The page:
Did you ever want to be Harrison Ford in Blade Runner? If you answered "yes" to my question, you are either a) a dork or B) might like living in Pierce Hall. Having been in Pierce four, possibly five times, I feel qualified to make some observations. First among them is the fact that the entire first floor SMELLS TERRIBLE. I do not know why this is, but it should be remedied.

Another thing I noticed was that the rooms are hellishly small doubles. While the bay windows were very nice, I think I would trade that bay window for not sharing a broom closet with someone who for all I know is a pervert and takes pictures of me while I sleep. And the Blade Runner thing, what I mean is that the building is kind of weird and futuristic but also run-down and crappy. Despite the mildly dorky architecture, Pierce is traditionally home to a large portion of the U of C's jock population. The Wok does make up for some of Pierce's shortcomings, if you can deal with eating in what appears to be an exact recreation of a prison cafeteria circa 1970.

Woodward Court

I managed to never actually go into a room at Woodward, and I'm a better person for it. Having been in the lobby four times maybe and the courtyard once, I can emphatically say that this building was very warm. From what I understand, Woodward is a lot like Pierce except not as tall. Unfortunately the building is scheduled to explode at some point during the upcoming school year. I would recommend moving your crap before it explodes. The building, that is.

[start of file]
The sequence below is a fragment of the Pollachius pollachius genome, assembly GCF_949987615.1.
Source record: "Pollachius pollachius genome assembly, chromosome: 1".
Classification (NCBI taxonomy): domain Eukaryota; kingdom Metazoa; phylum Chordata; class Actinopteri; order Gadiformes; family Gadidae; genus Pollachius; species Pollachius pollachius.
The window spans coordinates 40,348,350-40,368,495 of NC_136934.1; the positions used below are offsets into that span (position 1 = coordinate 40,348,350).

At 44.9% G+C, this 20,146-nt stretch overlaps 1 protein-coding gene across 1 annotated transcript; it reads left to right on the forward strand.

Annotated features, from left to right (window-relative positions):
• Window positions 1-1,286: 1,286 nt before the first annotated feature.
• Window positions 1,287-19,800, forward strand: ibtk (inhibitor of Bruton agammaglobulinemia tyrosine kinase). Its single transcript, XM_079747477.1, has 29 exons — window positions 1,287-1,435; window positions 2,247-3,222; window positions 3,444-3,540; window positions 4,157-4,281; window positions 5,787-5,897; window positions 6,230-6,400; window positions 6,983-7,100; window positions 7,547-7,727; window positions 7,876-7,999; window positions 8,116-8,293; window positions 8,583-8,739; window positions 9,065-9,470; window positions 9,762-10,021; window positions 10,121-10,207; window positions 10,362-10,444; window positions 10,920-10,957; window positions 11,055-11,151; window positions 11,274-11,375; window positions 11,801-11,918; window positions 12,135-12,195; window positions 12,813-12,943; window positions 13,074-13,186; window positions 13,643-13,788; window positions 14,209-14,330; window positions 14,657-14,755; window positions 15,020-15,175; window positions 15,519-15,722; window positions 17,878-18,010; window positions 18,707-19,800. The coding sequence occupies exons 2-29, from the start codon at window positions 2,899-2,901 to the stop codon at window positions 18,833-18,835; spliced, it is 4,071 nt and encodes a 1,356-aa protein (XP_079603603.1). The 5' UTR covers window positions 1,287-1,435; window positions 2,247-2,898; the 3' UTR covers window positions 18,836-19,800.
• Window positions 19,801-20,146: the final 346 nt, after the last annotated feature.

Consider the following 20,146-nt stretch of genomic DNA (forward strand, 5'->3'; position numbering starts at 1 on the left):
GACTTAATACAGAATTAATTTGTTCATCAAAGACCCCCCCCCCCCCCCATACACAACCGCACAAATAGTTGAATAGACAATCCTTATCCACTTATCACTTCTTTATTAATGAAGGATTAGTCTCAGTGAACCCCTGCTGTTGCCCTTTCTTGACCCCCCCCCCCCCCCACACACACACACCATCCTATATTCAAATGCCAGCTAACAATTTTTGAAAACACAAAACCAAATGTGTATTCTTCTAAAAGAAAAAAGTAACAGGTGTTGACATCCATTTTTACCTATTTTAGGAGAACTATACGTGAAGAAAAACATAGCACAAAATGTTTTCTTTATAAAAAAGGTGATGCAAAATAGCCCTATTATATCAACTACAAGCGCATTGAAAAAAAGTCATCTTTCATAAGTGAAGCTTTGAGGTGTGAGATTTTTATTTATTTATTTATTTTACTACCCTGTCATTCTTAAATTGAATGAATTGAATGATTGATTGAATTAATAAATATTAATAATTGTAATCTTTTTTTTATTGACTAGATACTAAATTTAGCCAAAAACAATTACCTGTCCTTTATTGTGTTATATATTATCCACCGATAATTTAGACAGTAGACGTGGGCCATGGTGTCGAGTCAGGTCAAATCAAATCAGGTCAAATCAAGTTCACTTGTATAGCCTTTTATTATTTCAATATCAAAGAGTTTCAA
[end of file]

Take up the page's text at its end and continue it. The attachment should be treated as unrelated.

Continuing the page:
Max Palevsky Commons

I know this kid and Max Palevsky is like his uncle, or something. I bet that kid got phat presents at Christmas. Anyway, having the movie theater in Ida Noyes bear his name was evidently not enough glory for Uncle Moneypants, and he needed to rub his filthy, honey-covered paws on the new dorms, too. Actually he just gave the U of C a lot of money so they named this after him out of, like, gratitude or something. Anyway, I can't really comment on these buildings on account of the fact that they do not seem to have doors or windows or indoor plumbing at this point. I predict that when finished, the rooms at the Max will fall somewhere in between a dumpster and a slightly larger, nicer dumpster, in terms of livability. I can't say anything for the ambiance.

5700 Stony Island

I was at a "party" in this building once for like fifteen minutes, and it sucked. That's not really the building's fault, though. While I drank five to ten beers during my brief inspection, I was not too preoccupied to take note of the comparative swankness of 5700 Stony to most other dorms. This swankness stems from each four-dork suite having a kitchen and a living room and a patio. In another nice touch, the physical plant seems to have been built after the Spanish-American War, which is more than I can say for most campus housing. This trickles down to you, resident of Stony, in the form of no dog-sized rats or children without eyes who live in the basement. Stony has a reputation for being a quiet dorm for older married students to get their shit done and get out, and the apartment-style living arrangement lends itself to a more mature lifestyle.